At the family meeting, the Pope called on his listeners to resist “ideological colonization that threatens the family.”
The Vatican spokesman, Jesuit Father Federico Lombardi, said later that the Pope was referring to same-sex marriage, among other practices. Cardinal Luis Antonio Tagle of Manila, who was present at the reporters’ briefing, cited claims by African bishops that foreign aid to their countries is sometimes offered on the condition that they accept “alien” views of sexuality and marriage.
Civil law in the Philippines does not recognize marriages or unions between people of the same sex.
The Pope’s comments came less than a week after a speech to Vatican diplomats in which he criticized “legislation which benefits various forms of cohabitation rather than adequately supporting the family for the welfare of society as a whole,” saying that such legislation had contributed to a widespread sense of the family as “disposable.”
In November, Pope Francis told an interreligious conference on traditional marriage that preserving the family as an institution based on marriage between a man and a woman is not a political cause but a matter of “human ecology,” since “children have the right to grow up in a family with a father and mother capable of creating a suitable environment for the child’s development and emotional maturity.”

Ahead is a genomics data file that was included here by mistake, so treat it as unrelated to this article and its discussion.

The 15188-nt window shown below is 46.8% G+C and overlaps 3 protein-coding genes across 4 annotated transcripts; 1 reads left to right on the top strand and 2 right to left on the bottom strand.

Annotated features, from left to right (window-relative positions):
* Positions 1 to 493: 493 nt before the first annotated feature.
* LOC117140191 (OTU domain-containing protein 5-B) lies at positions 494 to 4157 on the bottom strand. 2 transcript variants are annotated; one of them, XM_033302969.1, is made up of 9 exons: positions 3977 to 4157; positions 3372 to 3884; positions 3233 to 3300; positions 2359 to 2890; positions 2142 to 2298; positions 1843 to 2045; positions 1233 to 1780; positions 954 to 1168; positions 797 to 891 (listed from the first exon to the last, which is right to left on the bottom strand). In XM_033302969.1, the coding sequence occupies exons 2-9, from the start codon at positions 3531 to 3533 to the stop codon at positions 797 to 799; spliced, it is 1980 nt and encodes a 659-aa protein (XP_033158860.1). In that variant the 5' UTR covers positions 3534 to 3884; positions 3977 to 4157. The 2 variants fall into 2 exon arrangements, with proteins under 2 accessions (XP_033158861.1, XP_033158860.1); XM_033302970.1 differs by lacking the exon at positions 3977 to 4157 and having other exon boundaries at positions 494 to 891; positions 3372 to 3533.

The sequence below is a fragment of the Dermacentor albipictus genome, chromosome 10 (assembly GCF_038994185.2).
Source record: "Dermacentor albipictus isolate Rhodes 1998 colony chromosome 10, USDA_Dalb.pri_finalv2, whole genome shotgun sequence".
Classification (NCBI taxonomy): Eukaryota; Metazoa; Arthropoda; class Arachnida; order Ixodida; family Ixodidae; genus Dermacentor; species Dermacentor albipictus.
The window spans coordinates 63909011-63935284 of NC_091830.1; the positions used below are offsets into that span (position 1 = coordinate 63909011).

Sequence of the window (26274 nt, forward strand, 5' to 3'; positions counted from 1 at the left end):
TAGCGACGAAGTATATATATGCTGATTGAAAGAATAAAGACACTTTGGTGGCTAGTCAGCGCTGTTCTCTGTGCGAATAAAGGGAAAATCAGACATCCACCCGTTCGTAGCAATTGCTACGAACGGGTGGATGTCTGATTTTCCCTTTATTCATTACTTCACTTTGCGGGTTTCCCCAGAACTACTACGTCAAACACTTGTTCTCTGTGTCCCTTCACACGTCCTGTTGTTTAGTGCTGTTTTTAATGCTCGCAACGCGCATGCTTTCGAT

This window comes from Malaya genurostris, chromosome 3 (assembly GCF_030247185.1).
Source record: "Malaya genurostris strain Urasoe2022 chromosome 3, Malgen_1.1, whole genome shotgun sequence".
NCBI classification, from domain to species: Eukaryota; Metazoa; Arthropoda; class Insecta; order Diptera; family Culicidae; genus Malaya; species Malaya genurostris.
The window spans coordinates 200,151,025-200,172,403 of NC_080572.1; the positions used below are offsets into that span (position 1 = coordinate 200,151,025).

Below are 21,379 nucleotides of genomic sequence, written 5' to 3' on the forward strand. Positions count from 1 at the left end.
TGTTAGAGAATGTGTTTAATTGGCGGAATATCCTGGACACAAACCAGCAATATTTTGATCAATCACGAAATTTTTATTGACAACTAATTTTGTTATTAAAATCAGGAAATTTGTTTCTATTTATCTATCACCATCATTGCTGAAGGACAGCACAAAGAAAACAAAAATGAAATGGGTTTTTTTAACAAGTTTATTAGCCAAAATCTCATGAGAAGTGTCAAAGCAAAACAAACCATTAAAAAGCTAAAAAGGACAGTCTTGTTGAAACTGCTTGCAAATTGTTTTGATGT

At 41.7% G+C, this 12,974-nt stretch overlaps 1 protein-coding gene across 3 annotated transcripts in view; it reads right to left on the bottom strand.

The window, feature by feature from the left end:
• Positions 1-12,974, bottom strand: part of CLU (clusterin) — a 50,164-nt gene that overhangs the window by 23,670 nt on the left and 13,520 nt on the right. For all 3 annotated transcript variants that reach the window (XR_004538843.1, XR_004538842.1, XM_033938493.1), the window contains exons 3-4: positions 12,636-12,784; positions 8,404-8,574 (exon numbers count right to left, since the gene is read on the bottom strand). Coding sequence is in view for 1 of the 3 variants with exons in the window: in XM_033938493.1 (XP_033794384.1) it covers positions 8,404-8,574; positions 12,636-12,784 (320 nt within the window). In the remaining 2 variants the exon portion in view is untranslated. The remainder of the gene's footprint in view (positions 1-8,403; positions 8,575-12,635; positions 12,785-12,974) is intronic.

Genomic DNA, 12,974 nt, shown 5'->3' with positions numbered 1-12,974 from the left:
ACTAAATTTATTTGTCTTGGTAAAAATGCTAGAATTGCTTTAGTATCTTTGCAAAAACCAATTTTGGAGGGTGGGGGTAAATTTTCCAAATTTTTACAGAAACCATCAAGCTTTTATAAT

As archbishop of Buenos Aires, then-Cardinal Jorge Maria Bergoglio opposed same-sex marriage in Argentina, calling it an “anti-value and an anthropological regression” and “destructive of the plan of God,” and writing that it expressed the “envy of the devil.” But he did not repeat such statements following his election as Pope. When asked why he had not spoken about Brazil’s legalization of abortion and same-sex marriage during his July 2013 trip to the country, the Pope said, “The Church has already spoken quite clearly on this. It was unnecessary to return to it.”
In an interview published in September 2013, Pope Francis told Jesuit Father Antonio Spadaro: “We cannot insist only on issues related to abortion, gay marriage and the use of contraceptive methods. This is not possible. I have not spoken much about these things, and I was reprimanded for that… The teaching of the Church, for that matter, is clear and I am a son of the Church, but it is not necessary to talk about these issues all the time.”
The Pope’s latest statements come during a year of preparation for the October 2015 world Synod of Bishops on the family. At the 2014 gathering, a midterm report stirred controversy with conciliatory language toward people with ways of life contrary to Catholic teaching, including those in same-sex unions. While such unions present “moral problems,” the document stated, they can exemplify “mutual aid to the point of sacrifice (that) constitutes a precious support in the life of the partners.” That language was absent from the final report, which quoted a 2003 Congregation for the Doctrine of the Faith text: “There are absolutely no grounds for considering homosexual unions to be in any way similar or even remotely analogous to God’s plan for marriage and family.”
In a December interview with Argentine journalist Elisabetta Pique, Francis described the midterm report as “merely a first draft,” and said it had mentioned “positive factors” of same-sex unions in an effort to help families support their gay members. “Nobody mentioned homosexual marriage at the Synod; it did not cross our minds,” the Pope said.
—Francis X. Rocca (CNS)